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Seychelles Needs To Offset Income Tax Cuts: IMF

by Lorys Charalambous,, Cyprus

29 March 2016

The statement following an International Monetary Fund (IMF) staff mission to the Seychelles from March 9-22 said that the anti-poverty initiatives mentioned in last month's State of the Nation Address need to be counteracted by other measures.

In his Address, the President of the Seychelles, James Michel, disclosed that, as well as minimum wage and pension increases, changes will be made from July 2016 to the personal income tax system, designed to make it more progressive and reduce the tax burden on low-income earners.

At the conclusion of the IMF's visit to conduct discussions on the fourth review under the Extended Fund Facility (EFF) arrangement with the Seychelles, the mission noted that, while the economy performed positively in 2015, "slowing growth or recession in a number of key tourism markets could weigh on economic developments in 2016."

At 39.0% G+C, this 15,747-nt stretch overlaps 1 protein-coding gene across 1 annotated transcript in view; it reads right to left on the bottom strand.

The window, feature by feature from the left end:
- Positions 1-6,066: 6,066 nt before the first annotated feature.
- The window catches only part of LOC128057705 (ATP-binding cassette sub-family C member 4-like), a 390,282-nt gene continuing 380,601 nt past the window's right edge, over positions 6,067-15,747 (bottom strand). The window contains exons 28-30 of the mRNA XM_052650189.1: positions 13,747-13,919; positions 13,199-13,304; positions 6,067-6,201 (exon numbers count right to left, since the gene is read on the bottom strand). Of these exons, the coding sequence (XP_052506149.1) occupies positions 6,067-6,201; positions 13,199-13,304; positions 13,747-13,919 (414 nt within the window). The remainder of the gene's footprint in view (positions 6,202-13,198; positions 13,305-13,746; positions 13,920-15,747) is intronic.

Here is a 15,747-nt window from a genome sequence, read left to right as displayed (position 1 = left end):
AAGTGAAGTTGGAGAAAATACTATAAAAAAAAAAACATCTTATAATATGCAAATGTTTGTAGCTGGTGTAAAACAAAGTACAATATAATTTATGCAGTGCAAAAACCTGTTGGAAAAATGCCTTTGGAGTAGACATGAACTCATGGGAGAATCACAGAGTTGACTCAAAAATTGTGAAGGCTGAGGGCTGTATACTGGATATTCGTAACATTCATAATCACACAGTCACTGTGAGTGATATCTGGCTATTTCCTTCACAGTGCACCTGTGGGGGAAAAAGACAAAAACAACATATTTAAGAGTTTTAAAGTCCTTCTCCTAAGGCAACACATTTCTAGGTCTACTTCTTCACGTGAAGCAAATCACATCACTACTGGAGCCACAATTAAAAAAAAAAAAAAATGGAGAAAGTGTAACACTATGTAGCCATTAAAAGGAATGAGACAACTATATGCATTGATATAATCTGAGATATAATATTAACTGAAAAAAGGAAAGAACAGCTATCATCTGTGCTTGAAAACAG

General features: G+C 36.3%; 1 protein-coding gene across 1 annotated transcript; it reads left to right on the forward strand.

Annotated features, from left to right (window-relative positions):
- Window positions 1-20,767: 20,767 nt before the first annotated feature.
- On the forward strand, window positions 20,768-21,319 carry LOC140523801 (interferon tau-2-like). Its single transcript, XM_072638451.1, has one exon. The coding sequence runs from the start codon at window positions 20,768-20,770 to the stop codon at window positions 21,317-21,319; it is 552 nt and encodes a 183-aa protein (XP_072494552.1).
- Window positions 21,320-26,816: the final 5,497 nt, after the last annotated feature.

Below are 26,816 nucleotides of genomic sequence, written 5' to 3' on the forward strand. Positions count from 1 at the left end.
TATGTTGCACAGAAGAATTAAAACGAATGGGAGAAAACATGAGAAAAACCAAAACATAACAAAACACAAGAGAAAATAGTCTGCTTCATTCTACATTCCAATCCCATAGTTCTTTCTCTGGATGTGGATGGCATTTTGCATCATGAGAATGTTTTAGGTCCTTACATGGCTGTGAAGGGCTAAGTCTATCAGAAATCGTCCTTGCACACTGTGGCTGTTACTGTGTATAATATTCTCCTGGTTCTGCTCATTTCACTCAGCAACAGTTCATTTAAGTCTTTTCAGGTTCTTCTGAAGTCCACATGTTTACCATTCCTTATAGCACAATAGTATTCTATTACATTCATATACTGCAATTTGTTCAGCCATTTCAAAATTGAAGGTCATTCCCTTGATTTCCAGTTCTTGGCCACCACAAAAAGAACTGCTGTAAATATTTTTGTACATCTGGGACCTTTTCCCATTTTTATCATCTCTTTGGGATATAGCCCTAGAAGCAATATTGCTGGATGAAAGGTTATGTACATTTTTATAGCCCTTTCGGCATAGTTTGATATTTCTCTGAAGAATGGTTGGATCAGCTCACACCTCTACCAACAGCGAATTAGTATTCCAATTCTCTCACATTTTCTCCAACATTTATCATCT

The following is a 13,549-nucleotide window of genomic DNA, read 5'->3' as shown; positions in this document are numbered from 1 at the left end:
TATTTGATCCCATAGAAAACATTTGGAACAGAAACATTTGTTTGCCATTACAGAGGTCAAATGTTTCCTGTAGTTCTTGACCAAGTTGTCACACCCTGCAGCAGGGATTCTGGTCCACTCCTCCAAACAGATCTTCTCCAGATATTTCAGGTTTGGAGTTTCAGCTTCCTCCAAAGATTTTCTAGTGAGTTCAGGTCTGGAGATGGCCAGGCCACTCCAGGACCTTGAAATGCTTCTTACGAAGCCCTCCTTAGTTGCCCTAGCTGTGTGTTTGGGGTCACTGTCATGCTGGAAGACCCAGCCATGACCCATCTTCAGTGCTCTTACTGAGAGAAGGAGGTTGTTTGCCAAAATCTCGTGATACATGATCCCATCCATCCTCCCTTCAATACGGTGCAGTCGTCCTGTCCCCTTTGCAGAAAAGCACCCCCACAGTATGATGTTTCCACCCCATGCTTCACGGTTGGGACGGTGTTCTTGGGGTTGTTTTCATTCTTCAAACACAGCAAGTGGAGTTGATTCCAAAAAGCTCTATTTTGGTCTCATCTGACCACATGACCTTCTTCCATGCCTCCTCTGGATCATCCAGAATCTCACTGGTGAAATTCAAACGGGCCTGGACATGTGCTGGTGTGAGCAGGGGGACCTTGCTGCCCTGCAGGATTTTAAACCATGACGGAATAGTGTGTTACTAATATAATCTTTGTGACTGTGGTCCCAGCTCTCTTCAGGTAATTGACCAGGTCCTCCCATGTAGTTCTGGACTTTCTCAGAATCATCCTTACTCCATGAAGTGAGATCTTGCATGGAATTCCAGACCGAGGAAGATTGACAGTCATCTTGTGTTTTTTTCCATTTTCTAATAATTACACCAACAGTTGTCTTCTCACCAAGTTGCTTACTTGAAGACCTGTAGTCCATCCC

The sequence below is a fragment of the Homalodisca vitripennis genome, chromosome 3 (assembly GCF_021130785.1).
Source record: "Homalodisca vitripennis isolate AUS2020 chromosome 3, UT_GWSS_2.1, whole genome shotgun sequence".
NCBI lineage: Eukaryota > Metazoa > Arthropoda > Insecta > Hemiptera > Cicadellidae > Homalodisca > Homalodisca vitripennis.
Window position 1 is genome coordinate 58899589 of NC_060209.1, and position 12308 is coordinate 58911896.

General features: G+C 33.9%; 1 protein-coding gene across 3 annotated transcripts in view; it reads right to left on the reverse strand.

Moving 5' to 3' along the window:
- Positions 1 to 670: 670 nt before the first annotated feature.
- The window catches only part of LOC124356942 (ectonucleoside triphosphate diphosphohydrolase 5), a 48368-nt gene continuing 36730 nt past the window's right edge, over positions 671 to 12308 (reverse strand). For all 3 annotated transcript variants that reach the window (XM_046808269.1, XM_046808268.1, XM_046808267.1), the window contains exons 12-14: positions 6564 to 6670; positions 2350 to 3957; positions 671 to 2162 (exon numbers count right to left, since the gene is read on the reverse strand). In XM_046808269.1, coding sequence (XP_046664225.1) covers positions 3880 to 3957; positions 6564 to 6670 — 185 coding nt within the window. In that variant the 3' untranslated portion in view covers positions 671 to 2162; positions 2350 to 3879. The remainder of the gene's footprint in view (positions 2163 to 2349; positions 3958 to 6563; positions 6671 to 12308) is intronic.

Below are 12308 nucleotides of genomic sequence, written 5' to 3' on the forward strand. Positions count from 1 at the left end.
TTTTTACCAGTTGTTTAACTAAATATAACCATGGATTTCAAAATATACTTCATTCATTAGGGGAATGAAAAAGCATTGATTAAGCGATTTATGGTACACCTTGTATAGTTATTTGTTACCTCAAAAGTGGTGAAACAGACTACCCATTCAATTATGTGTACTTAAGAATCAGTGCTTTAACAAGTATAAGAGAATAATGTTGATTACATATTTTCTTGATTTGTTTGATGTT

In January this year, at the end of the IMF's third EFF review, the IMF had concluded that "continued fiscal discipline will be a critical anchor for macroeconomic stability." It was confirmed that fiscal policy in 2016 continued to target a primary surplus of 3.8 percent of gross domestic product (GDP).

However, the IMF's latest mission estimated that the newly announced measures "would entail substantial fiscal costs – around three percent of GDP on a full-year basis."

It therefore concluded that "it is important that policies to ensure that the economic benefits from years of strong fiscal consolidation are shared more widely do not undermine macroeconomic stability. The mission therefore recommends that [the new measures] be accompanied by offsetting measures to avoid putting pressure on the balance of payments, inflation, and public debt."

In that respect, immediately following the IMF mission, the Central Bank of Seychelles (CBS) took steps to reduce the excess liquidity within the monetary system. It was said that, after analyzing the recent measures announced by the Government, CBS was counteracting an expected increase in liquidity and demand for foreign currency in the coming months.

TAGS: tax | economics | value added tax (VAT) | fiscal policy | gross domestic product (GDP) | International Monetary Fund (IMF) | individual income tax | Seychelles

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